Rachel Malloch – @RachelVillavox
Rachel discusses the departing Danny
When Daniel Paul Wright signed for Torquay he rekindled his acquaintance with Gary Johnson from the success of the Cheltenham days. 2020, when the country descended into the bleak mid covid-era of austerity, hysteria, panic, bog roll, masks, hand gel and one walk a day – unless of course you were a member of the governing party or indeed the Prime Minister.
Football was curtailed then revisited behind closed turnstiles and we entered the world of an enforced armchair support, via the medium of official club streams. Some good, some ruddy awful, but with the world going cabin crazy, we still had our football. Of all the seasons to find our form and slick passing football, it would have to be the covid hit 2020/21 wouldn’t it!
This was the season that brought us Danny Wright. The blond bombshell, marauding the front line, terrorising NL centre halves, rolling up the socks and reeling in the years, a 36 year old journeyman brought into put some muscle to the attack and for long periods of the season this paid dividends.
This was a season where for much of it Torquay United were in the ascendancy, 10 points clear at Christmas and a campaign where Wrighty was imperious, from the perfect hat-trick away to Hartlepool in the 5 goal drubbing, a peach against Yeovil and another big win this time at Plainmoor, the centre forward masterclass in the play off semi final against Notts County, Danny Wright played a massive part in our so near and yet……season that ended so frustratingly at the hands of an inept Simon Mather that afternoon at Ashton Gate.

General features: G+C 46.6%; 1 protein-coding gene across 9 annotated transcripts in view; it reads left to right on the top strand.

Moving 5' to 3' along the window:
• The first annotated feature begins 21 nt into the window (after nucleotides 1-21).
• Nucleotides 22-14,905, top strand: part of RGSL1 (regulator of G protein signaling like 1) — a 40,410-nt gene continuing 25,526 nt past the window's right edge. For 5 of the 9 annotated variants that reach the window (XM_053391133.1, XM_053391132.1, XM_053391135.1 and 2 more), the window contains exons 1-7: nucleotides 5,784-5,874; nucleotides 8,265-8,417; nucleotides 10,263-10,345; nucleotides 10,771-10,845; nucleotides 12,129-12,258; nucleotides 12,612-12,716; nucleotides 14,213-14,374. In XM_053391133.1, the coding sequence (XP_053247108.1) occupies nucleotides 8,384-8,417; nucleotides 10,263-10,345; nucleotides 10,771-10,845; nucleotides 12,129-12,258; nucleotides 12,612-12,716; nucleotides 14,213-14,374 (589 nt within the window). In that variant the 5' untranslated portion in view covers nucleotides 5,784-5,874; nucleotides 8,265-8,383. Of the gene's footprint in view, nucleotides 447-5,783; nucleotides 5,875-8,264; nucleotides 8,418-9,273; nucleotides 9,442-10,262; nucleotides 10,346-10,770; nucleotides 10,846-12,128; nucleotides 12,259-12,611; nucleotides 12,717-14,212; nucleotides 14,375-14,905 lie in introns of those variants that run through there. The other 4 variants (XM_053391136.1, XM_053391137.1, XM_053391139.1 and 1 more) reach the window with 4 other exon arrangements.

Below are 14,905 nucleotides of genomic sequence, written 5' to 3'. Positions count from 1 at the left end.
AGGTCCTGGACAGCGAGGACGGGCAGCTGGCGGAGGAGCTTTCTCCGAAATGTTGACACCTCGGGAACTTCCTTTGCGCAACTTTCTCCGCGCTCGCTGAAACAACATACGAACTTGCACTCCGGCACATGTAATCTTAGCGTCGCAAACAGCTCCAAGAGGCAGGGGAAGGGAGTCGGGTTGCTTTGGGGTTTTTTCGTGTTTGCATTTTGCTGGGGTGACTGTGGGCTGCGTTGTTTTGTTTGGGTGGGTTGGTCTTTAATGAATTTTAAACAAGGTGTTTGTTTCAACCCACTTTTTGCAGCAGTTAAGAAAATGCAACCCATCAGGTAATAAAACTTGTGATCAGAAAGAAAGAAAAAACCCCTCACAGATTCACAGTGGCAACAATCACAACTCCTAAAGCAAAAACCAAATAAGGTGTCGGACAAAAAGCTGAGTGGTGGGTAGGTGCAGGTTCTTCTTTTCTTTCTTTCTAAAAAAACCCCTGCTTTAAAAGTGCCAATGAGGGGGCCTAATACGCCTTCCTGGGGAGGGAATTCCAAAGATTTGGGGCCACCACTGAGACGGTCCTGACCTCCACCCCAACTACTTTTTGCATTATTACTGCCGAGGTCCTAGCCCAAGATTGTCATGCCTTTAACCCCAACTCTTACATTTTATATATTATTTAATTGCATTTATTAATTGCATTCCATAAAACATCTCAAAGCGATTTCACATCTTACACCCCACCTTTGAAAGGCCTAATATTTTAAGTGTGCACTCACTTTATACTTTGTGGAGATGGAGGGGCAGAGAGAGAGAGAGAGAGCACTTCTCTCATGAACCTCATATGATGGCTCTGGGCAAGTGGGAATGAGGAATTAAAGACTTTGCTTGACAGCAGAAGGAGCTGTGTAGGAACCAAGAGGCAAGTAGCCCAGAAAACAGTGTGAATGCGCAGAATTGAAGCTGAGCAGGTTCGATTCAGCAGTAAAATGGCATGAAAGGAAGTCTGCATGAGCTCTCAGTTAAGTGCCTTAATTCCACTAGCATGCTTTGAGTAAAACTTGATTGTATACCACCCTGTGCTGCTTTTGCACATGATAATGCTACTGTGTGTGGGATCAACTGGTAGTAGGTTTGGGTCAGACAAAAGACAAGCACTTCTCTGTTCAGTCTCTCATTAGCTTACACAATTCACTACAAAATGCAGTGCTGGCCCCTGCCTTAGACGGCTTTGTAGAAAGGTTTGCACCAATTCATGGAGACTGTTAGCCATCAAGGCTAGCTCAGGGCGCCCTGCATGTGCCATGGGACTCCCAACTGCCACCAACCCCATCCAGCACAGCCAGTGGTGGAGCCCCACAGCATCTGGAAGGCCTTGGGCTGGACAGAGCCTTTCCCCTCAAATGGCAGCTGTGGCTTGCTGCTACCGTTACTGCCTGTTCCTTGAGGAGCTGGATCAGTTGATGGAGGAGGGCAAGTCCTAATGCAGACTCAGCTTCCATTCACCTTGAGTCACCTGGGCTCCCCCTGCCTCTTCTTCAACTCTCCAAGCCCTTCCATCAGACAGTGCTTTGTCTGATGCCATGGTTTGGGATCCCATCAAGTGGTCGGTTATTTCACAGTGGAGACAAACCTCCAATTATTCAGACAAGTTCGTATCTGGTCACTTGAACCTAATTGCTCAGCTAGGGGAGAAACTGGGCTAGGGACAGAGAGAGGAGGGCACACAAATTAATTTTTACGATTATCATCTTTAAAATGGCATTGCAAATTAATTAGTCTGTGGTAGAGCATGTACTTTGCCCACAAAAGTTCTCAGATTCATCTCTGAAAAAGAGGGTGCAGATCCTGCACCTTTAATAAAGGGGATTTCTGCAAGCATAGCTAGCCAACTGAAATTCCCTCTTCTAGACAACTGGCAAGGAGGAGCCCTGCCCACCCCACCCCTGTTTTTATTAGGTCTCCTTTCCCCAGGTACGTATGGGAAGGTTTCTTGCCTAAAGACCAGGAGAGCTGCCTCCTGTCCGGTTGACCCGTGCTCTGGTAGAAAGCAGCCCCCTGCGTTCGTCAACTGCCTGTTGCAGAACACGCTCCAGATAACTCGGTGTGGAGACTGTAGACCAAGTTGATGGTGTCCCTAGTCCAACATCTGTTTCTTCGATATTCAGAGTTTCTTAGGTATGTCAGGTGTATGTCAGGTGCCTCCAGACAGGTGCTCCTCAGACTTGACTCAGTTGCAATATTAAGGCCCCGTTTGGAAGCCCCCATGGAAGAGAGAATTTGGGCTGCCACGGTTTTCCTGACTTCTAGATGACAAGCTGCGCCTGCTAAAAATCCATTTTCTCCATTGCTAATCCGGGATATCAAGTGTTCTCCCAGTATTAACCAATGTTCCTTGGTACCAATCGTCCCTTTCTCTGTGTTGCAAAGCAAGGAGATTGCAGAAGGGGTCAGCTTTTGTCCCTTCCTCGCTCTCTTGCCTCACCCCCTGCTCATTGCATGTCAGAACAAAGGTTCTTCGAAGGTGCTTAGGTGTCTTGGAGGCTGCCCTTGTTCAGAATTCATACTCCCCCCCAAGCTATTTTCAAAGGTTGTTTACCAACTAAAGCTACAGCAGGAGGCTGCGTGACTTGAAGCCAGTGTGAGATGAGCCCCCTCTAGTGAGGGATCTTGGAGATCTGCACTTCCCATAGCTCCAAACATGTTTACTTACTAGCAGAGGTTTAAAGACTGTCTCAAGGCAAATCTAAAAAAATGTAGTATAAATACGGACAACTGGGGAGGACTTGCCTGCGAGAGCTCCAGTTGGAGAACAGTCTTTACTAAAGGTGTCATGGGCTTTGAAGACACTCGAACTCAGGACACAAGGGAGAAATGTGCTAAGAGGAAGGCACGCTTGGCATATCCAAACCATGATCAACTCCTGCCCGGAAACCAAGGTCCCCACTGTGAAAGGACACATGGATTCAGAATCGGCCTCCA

It was no coincidence that his spell out with injuries saw Torquay’s form dip and his commanding presence as our target man sorely missed. For all of Danny’s aerial strength, he had a deft touch and an eye for the pass, a watch and learn talent for hold up play, that age shall not wither an instinctive goal-scorer.
That Danny Wright gave it another go this season and still maintained a high standard of play, that he could bully the best of defenders and work like a trojan whenever he wore the Torquay shirt, is a credit to the man. With recruitment unable to find proper reinforcements, he remained our only recognised threat in an attacking centre forward position, playing games that were pushing his own ageing limits and perhaps we didn’t quite see the player of yore, but in his two seasons with the Gulls, he has given everything, played his heart out and provided some thrills along the way.
We still wish he could have given it another season, his charisma and character alongside that boyish cheeky grin, his sheer determination that will forever endear this traditional warhorse no.9 in the hearts of all Torquay United supporters. Old school centre forwards don’t come much more rugged, tough and sturdy than Wrighty.